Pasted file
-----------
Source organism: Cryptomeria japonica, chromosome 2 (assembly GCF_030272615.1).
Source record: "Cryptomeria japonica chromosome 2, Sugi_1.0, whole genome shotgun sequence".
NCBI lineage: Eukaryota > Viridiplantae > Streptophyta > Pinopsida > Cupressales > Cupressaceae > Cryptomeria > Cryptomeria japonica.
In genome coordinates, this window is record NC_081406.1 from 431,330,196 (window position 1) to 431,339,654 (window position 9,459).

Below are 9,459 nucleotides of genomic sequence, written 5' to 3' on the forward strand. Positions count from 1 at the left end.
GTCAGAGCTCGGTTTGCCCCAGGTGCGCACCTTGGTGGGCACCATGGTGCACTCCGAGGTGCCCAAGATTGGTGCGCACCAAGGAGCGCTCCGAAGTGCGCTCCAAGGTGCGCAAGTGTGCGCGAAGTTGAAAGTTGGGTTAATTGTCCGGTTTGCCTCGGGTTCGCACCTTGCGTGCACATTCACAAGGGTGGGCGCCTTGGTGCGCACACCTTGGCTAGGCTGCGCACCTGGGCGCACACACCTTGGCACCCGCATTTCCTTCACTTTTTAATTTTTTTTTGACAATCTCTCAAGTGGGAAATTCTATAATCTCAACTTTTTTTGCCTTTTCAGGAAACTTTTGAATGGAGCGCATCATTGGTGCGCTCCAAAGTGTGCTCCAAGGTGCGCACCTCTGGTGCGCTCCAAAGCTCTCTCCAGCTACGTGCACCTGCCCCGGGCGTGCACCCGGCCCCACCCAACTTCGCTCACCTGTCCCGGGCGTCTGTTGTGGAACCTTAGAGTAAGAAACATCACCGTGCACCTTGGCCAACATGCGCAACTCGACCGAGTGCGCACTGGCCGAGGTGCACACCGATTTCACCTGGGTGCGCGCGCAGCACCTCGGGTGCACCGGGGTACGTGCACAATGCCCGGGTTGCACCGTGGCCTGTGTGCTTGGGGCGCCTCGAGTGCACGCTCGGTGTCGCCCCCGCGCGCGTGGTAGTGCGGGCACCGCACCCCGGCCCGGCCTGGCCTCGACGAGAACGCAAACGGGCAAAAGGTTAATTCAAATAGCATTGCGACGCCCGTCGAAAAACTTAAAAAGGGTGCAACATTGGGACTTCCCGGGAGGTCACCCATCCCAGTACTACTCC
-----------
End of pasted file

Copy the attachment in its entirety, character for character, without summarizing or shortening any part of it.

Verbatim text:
Source organism: Cryptomeria japonica, chromosome 2 (assembly GCF_030272615.1).
Source record: "Cryptomeria japonica chromosome 2, Sugi_1.0, whole genome shotgun sequence".
NCBI lineage: Eukaryota > Viridiplantae > Streptophyta > Pinopsida > Cupressales > Cupressaceae > Cryptomeria > Cryptomeria japonica.
In genome coordinates, this window is record NC_081406.1 from 431,330,196 (window position 1) to 431,339,654 (window position 9,459).

Below are 9,459 nucleotides of genomic sequence, written 5' to 3' on the forward strand. Positions count from 1 at the left end.
GTCAGAGCTCGGTTTGCCCCAGGTGCGCACCTTGGTGGGCACCATGGTGCACTCCGAGGTGCCCAAGATTGGTGCGCACCAAGGAGCGCTCCGAAGTGCGCTCCAAGGTGCGCAAGTGTGCGCGAAGTTGAAAGTTGGGTTAATTGTCCGGTTTGCCTCGGGTTCGCACCTTGCGTGCACATTCACAAGGGTGGGCGCCTTGGTGCGCACACCTTGGCTAGGCTGCGCACCTGGGCGCACACACCTTGGCACCCGCATTTCCTTCACTTTTTAATTTTTTTTTGACAATCTCTCAAGTGGGAAATTCTATAATCTCAACTTTTTTTGCCTTTTCAGGAAACTTTTGAATGGAGCGCATCATTGGTGCGCTCCAAAGTGTGCTCCAAGGTGCGCACCTCTGGTGCGCTCCAAAGCTCTCTCCAGCTACGTGCACCTGCCCCGGGCGTGCACCCGGCCCCACCCAACTTCGCTCACCTGTCCCGGGCGTCTGTTGTGGAACCTTAGAGTAAGAAACATCACCGTGCACCTTGGCCAACATGCGCAACTCGACCGAGTGCGCACTGGCCGAGGTGCACACCGATTTCACCTGGGTGCGCGCGCAGCACCTCGGGTGCACCGGGGTACGTGCACAATGCCCGGGTTGCACCGTGGCCTGTGTGCTTGGGGCGCCTCGAGTGCACGCTCGGTGTCGCCCCCGCGCGCGTGGTAGTGCGGGCACCGCACCCCGGCCCGGCCTGGCCTCGACGAGAACGCAAACGGGCAAAAGGTTAATTCAAATAGCATTGCGACGCCCGTCGAAAAACTTAAAAAGGGTGCAACATTGGGACTTCCCGGGAGGTCACCCATCCCAGTACTACTCC